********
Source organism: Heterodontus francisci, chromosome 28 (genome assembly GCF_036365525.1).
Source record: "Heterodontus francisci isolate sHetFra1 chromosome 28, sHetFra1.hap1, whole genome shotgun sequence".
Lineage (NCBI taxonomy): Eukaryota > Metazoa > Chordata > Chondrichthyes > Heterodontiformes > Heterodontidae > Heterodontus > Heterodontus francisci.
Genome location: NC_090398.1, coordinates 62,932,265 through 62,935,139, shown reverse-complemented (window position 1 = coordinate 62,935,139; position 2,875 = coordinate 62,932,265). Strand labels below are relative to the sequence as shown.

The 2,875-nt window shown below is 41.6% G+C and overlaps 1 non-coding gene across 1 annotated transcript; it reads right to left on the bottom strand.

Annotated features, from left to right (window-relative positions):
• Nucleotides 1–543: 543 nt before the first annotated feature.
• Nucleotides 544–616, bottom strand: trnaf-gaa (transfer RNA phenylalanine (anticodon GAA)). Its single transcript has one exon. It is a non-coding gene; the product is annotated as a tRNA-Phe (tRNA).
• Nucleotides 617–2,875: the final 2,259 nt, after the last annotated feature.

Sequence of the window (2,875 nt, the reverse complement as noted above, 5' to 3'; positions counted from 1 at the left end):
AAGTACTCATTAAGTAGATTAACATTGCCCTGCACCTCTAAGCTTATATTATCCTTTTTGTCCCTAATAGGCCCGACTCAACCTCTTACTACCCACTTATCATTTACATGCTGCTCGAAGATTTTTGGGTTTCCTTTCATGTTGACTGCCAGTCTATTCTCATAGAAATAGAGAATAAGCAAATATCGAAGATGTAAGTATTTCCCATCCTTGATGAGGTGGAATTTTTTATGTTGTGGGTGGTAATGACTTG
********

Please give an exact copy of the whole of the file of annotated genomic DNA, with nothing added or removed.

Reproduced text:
Source organism: Heterodontus francisci, chromosome 28 (genome assembly GCF_036365525.1).
Source record: "Heterodontus francisci isolate sHetFra1 chromosome 28, sHetFra1.hap1, whole genome shotgun sequence".
Lineage (NCBI taxonomy): Eukaryota > Metazoa > Chordata > Chondrichthyes > Heterodontiformes > Heterodontidae > Heterodontus > Heterodontus francisci.
Genome location: NC_090398.1, coordinates 62,932,265 through 62,935,139, shown reverse-complemented (window position 1 = coordinate 62,935,139; position 2,875 = coordinate 62,932,265). Strand labels below are relative to the sequence as shown.

The 2,875-nt window shown below is 41.6% G+C and overlaps 1 non-coding gene across 1 annotated transcript; it reads right to left on the bottom strand.

Annotated features, from left to right (window-relative positions):
• Nucleotides 1–543: 543 nt before the first annotated feature.
• Nucleotides 544–616, bottom strand: trnaf-gaa (transfer RNA phenylalanine (anticodon GAA)). Its single transcript has one exon. It is a non-coding gene; the product is annotated as a tRNA-Phe (tRNA).
• Nucleotides 617–2,875: the final 2,259 nt, after the last annotated feature.

Sequence of the window (2,875 nt, the reverse complement as noted above, 5' to 3'; positions counted from 1 at the left end):
AAGTACTCATTAAGTAGATTAACATTGCCCTGCACCTCTAAGCTTATATTATCCTTTTTGTCCCTAATAGGCCCGACTCAACCTCTTACTACCCACTTATCATTTACATGCTGCTCGAAGATTTTTGGGTTTCCTTTCATGTTGACTGCCAGTCTATTCTCATAGAAATAGAGAATAAGCAAATATCGAAGATGTAAGTATTTCCCATCCTTGATGAGGTGGAATTTTTTATGTTGTGGGTGGTAATGACTTG